California inmates ended on Thursday their over two-month hunger strike in "nonviolent peaceful protest of . . . decades of indefinite state-sanctioned torture, via long term solitary confinement."
The historic strike began at the Security Housing Unit (SHU) in Pelican Bay State Prison but quickly spread to other prisons across the state, and included as many as 30,000 inmates at one point.
In a statement, representatives of the hunger strikers said that they "deemed it to be in the best interest of our cause to suspend our hunger strike action until further notice."
In addition to the human rights violations from long-term solitary confinement, California prison officials were slammed by human rights advocates for getting a green light to force-feed prisoners during the hunger strike, which stands in violation of international laws.
During the hunger strike, prison officials punished strike leaders with what the inmates called "more torturous conditions than in the [solitary housing units].
The Center for Constitutional Rights, which applauded the inmates' struggle for dignity and humane treatment, said that the protest "secured legislative hearings that will examine the disgraceful and inhumane conditions that thousands of prisoners in solitary confinement have endured for many years." The group added that while the hearings are welcome, "the unconstitutional conditions that sparked the strike remain."
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Because those unconstitutional conditions remain, the inmates emphasized that while the hunger strike has ended, their struggle for justice has not, stating, "our Peaceful Protest of Resistance to our continuous subjection to decades of systemic state sanctioned torture via the system’s solitary confinement units is far from over."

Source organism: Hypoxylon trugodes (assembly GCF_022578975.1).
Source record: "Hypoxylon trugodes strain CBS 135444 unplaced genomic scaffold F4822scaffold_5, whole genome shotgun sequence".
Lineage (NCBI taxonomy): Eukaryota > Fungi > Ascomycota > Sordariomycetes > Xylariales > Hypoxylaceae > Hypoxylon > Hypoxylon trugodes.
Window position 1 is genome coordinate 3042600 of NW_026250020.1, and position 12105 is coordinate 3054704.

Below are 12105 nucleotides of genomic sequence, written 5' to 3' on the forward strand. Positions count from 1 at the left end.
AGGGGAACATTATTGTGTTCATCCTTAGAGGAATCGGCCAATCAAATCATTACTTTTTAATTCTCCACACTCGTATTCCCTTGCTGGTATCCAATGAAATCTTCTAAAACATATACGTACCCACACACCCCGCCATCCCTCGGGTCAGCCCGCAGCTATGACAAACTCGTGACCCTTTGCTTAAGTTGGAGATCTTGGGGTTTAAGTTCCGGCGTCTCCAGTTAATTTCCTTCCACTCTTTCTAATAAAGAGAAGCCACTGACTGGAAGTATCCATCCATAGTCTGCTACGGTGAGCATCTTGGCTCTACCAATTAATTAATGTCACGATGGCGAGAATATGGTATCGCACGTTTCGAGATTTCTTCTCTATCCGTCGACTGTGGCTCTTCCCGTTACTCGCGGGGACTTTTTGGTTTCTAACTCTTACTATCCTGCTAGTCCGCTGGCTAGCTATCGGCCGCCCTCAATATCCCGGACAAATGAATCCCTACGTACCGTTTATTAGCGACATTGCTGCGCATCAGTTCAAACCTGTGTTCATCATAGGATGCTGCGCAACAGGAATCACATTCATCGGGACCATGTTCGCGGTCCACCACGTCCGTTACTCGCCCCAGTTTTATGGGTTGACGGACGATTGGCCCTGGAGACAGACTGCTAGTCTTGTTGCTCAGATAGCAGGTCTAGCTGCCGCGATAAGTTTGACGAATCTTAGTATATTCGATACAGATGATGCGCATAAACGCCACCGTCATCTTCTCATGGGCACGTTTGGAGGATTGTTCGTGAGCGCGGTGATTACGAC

Our goal remains: force the powers that be to end their torture policies and practices in which serious physical and psychological harm is inflicted on tens of thousands of prisoners as well as our loved ones outside. We also call for ending the related practices of using prisoners to promote the agenda of the police state by seeking to greatly expand the numbers of the working class poor warehoused in prisons, and particularly those of us held in solitary, based on psychological/social manipulation, and divisive tactics keeping prisoners fighting amongst each other. Those in power promote mass warehousing to justify more guards, more tax dollars for “security”, and spend mere pennies for rehabilitation — all of which demonstrates a failed penal system, high recidivism, and ultimately compromising public safety. The State of California’s $9.1 billion annual CDCR budget is the epitome of a failed and fraudulent state agency that diabolically and systemically deprives thousands of their human rights and dignity. Allowing this agency to act with impunity has to stop! And it will.
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Shane Bauer was one of the American hikers detained in Iran in 2009 where he was held for 26 months, four of them in solitary. Bauer began investigating solitary confinement in the U.S. shortly after his release, and the video below shows some of this findings from California's Pelican Bay: